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    The Green Bay Packers are set to host the team’s second annual “Green Bay Packers Coaching School” at Lambeau Field on Sunday, May 31, from 8:30 a.m. to 4:30 p.m.

    The complimentary coaching school has a curriculum exclusively designed for youth football coaches, and can accommodate a maximum of 300 coaches. The event will feature innovative classroom sessions in the Lambeau Field Atrium, as well as on-field football instruction from top local high school and youth football coaches in the Don Hutson Center.

  • Tue., Jun. 02, 2015 11:30 AM - 1:30 PM CDT Organized Team Activities (OTAs) Three of the Packers’ upcoming OTA practices will be open to the public at Clarke Hinkle Field.

    The three open practices, weather permitting, will take place on May 28, June 2 and June 10. All practices are scheduled to begin at 11:30 a.m.

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  • Wed., Jun. 10, 2015 11:30 AM - 1:30 PM CDT Organized Team Activities (OTAs) Three of the Packers’ upcoming OTA practices will be open to the public at Clarke Hinkle Field.

    The three open practices, weather permitting, will take place on May 28, June 2 and June 10. All practices are scheduled to begin at 11:30 a.m.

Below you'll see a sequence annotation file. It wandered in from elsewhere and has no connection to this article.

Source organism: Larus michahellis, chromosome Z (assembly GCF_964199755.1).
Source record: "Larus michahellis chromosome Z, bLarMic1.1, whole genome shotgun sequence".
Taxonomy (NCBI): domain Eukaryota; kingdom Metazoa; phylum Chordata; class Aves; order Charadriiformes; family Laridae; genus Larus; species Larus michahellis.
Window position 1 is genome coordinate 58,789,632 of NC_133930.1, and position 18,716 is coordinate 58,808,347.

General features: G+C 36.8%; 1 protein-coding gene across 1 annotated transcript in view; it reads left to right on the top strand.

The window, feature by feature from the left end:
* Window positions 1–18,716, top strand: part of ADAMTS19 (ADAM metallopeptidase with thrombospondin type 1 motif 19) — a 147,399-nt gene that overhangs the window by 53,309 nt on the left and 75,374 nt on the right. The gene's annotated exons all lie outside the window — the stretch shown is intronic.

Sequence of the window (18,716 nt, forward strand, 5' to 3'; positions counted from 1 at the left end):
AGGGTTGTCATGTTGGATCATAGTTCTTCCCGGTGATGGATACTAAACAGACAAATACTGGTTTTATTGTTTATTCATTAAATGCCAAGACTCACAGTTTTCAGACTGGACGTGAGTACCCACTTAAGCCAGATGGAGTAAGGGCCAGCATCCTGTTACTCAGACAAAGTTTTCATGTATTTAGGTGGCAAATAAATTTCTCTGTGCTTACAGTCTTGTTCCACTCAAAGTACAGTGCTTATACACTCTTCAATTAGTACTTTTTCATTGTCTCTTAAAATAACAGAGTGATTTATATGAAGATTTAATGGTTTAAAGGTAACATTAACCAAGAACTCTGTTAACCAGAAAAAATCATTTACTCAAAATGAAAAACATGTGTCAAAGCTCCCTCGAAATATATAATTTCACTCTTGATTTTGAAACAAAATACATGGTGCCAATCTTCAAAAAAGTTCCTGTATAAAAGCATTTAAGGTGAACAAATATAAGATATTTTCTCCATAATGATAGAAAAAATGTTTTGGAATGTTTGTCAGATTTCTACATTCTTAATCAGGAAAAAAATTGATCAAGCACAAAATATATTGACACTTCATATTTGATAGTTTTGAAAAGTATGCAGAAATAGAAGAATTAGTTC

Against Tough Odds, McDonald Earns Roster Spot

Posted Sep 7, 2010

As training camp and the preseason unfolded in Green Bay, most observers could see the odds were pretty good that a couple of non-drafted rookies – linebacker Frank Zombo and cornerback Sam Shields – were going to make the team. But almost no one predicted a third non-drafted rookie would be joining them on the 53-man roster.

Offensive lineman Nick McDonald did survive the final cuts, however, despite a rocky start that included learning a brand new position. Coming from Division II Grand Valley State and being asked to play center for the first time in his life as well as guard, McDonald on paper was one of the longest of long shots as camp began, only to keep showing up on film every time the coaches reviewed the preseason games.

“Going into the Cleveland game (on Aug. 14), I think there were some questions – ‘Let’s see if he’s going to perform,’” McDonald said. “But I went out there and performed.

“I think I showed them that I’m tough. I get after the guys. I’ve learned the offense as fast as I can. I think it all came down to the games.”

For McDonald, it had to, because in practice he confessed to struggling in the one-on-one pass-blocking drills against defensive linemen. He attributed part of that to the newness of the center position, which he was playing for a lot of those reps. But regardless, he knew he was inconsistent at best in the one-on-ones and needed to make up for that somehow.

He did by playing well in the team (11-on-11) portions of practice, and most importantly, in the games. By his own evaluation, McDonald felt he showed good footwork on inside zone runs and got movement against opposing defensive tackles. He also showed the athletic ability to make blocks at the second level against linebackers and to get out into the flat on screens.